So many men just want to enjoy the wine. They are winebibbers instead of vinedressers. They want to enjoy the fruit without the labor. But the passage in Psalm 128 says, "then he will enjoy the fruit of his labor..." Interesting. The foreplay (or forework in this case) become crucial to the unfolding story. Rush to the end without thinking of the means, and things will surely come to an end.
The labor with the vine leads to the ardor of the wine. I see this time and time again with my wife. As I elevate her as the primary interest, the wine follows. Oh, does it follow.
Just some more thoughts from the demented mind of Jason...
Wednesday, November 04, 2009
Thursday, October 29, 2009
This is where it gets a little more sticky. The troubleshooting of diseases isn't fun at all. Thoughts like, "Can it still bear fruit even with disease?" or "Shouldn't the vine self-heal? Why am I responsible for the strains of virus that it catches along the way?" or "Why not just pull the vine and plant a new one?" (a.k.a. - divorce) All these questions and more flood my mind when it comes time for the vinedresser to treat the diseases that creep in along the way. I'm looking for a way to avoid this part of the husbandman's responsibility. Anyone else feel this way about Grapvine virus diseases?
Grapevine Virus Diseases
This virus group includes at least 13 different viruses that can cause disease in grapevines. They share in common transmission by nematodes and a polyhedral physical structure when purified and examined with an electron microscope. This is the source of the name “nepovirus”: “ne” for nematode, “po” for polyhedral. Fortunately, only a few of these viruses are reported to be of importance in grapes in the U.S.
Fanleaf Degeneration — Grapevine fanleaf virus — GFLV
GFLV is perhaps the best characterized virus of grapevines, causing fanleaf degeneration in affected plants. It is widely distributed throughout the world. Fanleaf disease is a major viticultural problem in California, causing reduced yields due to poor berry set. The reduction in yield can be over 80% in some varieties. Symptoms include fan-like distortions of leaves and chlorotic yellowing as ringspots, vein banding, and mottling or mosaic patterns. The virus is transmitted by the nematode Xiphinema index and can infect all Vitis species.
Yellow Vein — Tomato ringspot virus — ToRSV
ToRSV causes yellow vein disease. A similar disease is caused by tobacco ringspot virus. These viruses are transmitted by several species of nematodes including X. americanum, X. californicum and X. rivesi. Symptoms of both diseases include shot berries, shoot stunting, and devigoration of the vine. These diseases are common in vineyards in the eastern U.S. and in fruit trees, but are rarely seen in California vineyards. The symptoms of yellow vein resemble those described for fanleaf, and they can be easily confused.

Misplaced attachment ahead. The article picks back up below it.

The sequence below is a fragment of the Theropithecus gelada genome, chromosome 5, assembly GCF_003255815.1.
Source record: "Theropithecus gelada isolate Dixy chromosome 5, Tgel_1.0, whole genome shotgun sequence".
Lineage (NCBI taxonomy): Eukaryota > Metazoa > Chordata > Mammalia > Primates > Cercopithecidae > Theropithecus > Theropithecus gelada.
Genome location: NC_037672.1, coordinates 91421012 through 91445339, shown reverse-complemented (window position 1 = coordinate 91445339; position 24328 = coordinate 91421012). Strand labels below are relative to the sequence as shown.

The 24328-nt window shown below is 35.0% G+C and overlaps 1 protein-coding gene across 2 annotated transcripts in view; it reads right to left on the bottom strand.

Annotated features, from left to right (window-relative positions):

Arabis mosaic virus — ArMV
This virus is widespread in grapevines in Europe. Although not found in California vineyards, it has recently been reported as common in Missouri and some infections have also been reported in Canada. Infected grapevines show symptoms similar to those of fanleaf, and ArMV can be present in a mixed infection with GFLV. Several nematode species can transmit ArMV to grapevines, the most common being Xiphinema diversicaudatum.
There are at least seven distinct viruses reported to be associated with leafroll disease. These viruses are collectively referred to as grapevine leafroll-associated viruses (GLRaVs) and are designated GLRaV 1 through GLRaV 7. ELISA tests are currently only available in commercial labs in the U.S. for GLRaV 1-5.
Symptoms of leafroll disease may include downward rolling of leaves, leaf reddening in the fall of red-fruited varieties, poor fruit color development, and delayed fruit maturation. Yield losses of 10 to 20% may occur. In cases of mixed infections with more than one virus, vines may be severely weakened and vine death may occur.
RUGOSE WOOD COMPLEX
Diseases in the rugose wood complex are characterized by trunk and stem disorders (pitting and grooving). Foliar symptoms similar to leafroll may also occur. Diseases in this complex include corky bark, Kober stem grooving and rupestris stem pitting. Their effects on grapevines vary from mild to severe. Disease severity is compounded when multiple infections of the rugose wood complex occur, or by the presence of other viruses such as leafroll.
In recent years, individual viruses have been discovered and characterized which has made the detection of these disease agents much easier. There are still some rugose wood diseases for which the agent has not yet been described, making it necessary to perform laborious and slow biological tests.
Rupestris stem pitting-associated virus — RSPaV
RSPaV is associated with rupestris stem pitting of grapevines. This disease is usually of little consequence. Decline due to rupestris stem pitting has been reported, but is not well-documented. RSPaV is widely distributed and is not targeted for elimination in most certification programs.
Vitiviruses — GVA, GVB, GVC, GVD